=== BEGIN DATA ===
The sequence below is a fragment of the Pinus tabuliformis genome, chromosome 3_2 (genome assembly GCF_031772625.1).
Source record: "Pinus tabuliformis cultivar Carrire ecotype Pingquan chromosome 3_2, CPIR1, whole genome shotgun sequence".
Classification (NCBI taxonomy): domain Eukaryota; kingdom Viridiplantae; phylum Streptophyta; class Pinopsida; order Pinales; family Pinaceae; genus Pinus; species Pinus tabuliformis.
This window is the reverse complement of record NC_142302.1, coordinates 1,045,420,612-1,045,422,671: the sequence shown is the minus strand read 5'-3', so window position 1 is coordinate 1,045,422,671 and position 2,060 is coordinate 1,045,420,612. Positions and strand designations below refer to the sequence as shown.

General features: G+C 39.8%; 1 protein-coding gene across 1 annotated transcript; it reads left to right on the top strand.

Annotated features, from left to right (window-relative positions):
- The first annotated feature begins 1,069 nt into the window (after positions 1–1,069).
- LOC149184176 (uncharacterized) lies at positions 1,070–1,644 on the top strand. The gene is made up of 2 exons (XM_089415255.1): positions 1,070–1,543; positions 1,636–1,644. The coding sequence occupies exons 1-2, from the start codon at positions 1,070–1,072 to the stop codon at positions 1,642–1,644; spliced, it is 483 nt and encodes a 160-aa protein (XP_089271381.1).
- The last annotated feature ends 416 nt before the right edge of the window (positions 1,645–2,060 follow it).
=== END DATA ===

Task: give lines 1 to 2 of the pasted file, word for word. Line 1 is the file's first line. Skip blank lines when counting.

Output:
The sequence below is a fragment of the Pinus tabuliformis genome, chromosome 3_2 (genome assembly GCF_031772625.1).
Source record: "Pinus tabuliformis cultivar Carrire ecotype Pingquan chromosome 3_2, CPIR1, whole genome shotgun sequence".